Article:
MANILA, Philippines – Salsa is all about Latin music and dancing!
Salsa means many things to many people … mambo, timba, LA Style/On 1, NY Style/On 2, salsa cubana, salsa venezolana, salsa colombiana, rueda de casino, guaguanco, orishas, pachanga, and salsaton …
Alongside salsa are various other Latin dances that we love to dance, too: merengue, bachata, reggaeton, cumbia, chachacha, bachaton, bachatango, vallenato, merengueton … the list goes on and on. But whatever it is you’re dancing, the music moves you to swing your hips, isolate your waist, bend your knees, and do those “quick, quick, slow” steps in sync with the clave!
Salsa love affair
My love affair with salsa started in 2006 in Bangkok, Thailand, at a club called Fogo Vivo. I found it curious that at the end of the day, my colleagues — human rights defenders mostly — would be at the edge of their seats, ready to dash out of the conference room and onto the salsa clubs of Bangkok.
So it was on one of those nights that I tagged along with them, and found myself mesmerized with the music and all the salsa dancing before me. The mix of claves, bongos, timbales, and congas captured my Latin heart. I found myself foregoing all the usual after-hours shopping and going for all the free dance classes that were being offered at the salsa clubs.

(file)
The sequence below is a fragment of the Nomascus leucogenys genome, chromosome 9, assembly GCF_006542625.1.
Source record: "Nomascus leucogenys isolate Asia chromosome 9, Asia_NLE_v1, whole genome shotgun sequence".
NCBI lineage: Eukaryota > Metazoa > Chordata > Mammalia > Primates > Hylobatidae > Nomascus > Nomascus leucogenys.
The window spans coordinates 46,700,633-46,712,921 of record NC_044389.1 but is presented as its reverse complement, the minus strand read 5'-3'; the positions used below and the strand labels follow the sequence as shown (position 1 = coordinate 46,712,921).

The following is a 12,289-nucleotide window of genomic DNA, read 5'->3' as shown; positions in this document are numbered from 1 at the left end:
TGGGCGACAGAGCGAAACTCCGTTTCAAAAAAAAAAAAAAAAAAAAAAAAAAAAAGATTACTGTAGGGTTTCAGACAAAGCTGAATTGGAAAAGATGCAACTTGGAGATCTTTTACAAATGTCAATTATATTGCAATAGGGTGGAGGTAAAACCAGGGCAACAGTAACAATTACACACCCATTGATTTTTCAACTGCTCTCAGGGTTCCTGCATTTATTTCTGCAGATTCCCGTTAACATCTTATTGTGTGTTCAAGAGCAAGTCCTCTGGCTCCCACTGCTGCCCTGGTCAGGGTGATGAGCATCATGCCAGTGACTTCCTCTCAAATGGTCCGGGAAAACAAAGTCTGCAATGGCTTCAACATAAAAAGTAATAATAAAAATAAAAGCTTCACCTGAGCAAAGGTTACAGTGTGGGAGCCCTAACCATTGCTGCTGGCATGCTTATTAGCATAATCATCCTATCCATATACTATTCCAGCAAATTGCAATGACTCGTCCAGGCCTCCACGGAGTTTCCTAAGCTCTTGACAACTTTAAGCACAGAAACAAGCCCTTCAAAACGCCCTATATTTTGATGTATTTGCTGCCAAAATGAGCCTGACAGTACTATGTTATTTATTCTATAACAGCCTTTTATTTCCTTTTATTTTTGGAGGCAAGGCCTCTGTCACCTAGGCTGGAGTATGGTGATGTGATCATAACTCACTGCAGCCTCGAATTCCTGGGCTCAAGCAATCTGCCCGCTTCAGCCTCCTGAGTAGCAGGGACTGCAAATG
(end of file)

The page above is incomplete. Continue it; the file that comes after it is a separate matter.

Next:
I then feverishly downloaded salsa music into my ipod, and burned CDs to share with friends and other “beginners.” I discovered Latino musical greats like Gilberto Santa Rosa, Tito Nieves, Joe Arroyo, Grupo Niche, Los Van Van, Tito Puente, Charanga Habanera, Paulito FG, Fruko y sus Tesos, Julito Voltio, Jerry Rivera, Marc Anthony, Hector Lavoe, Manolito y su Trabuko, Celia Cruz, Oscar d’Leon, Ruben Blades, Andy Montanez, Charlie Cruz, Victor Manuelle, La India, Juan Luis Guerra, Elvis Crespo, DLG, Orquesta Canela, Huey Dunbar, El Gran Combo, Jose Lugo y su Orquesta, and Frankie Ruiz, among others.
New world, new friends
Salsa has opened a whole new world of people to me, and has brought me some of the dearest friendships I have had the privilege of having; men and women with the same passion for the music and the dance.
Paired with social networking, salsa is building a global community of salseros that is tightly networked. Salsa meet ups — both local and international — are a way of life for us. We come together with our salsa buddies for the pleasure of dancing together and having fun. We look forward to weekly salsa nights or noches Latinas for our salsa fix.
Others live for salsa festivals and salsa congresses, for the sheer pleasure of performing, competing in contests, or having the rare opportunity of dancing with salsa champions and teachers. International salsa vacations, salsa cruises, and salsa beach parties are a league of their own!
Salsa in Asia
Owing to my work in South East Asia in the field of human rights advocacy, I have had the privilege of dancing salsa in quite a number of countries in our region. Hands down, the best salsa dancers can be found in Hanoi, Singapore, and Kuala Lumpur! Bangkok and Singapore, being travel hubs, would have the most visiting salseros from Europe, West Asia, and Latin America.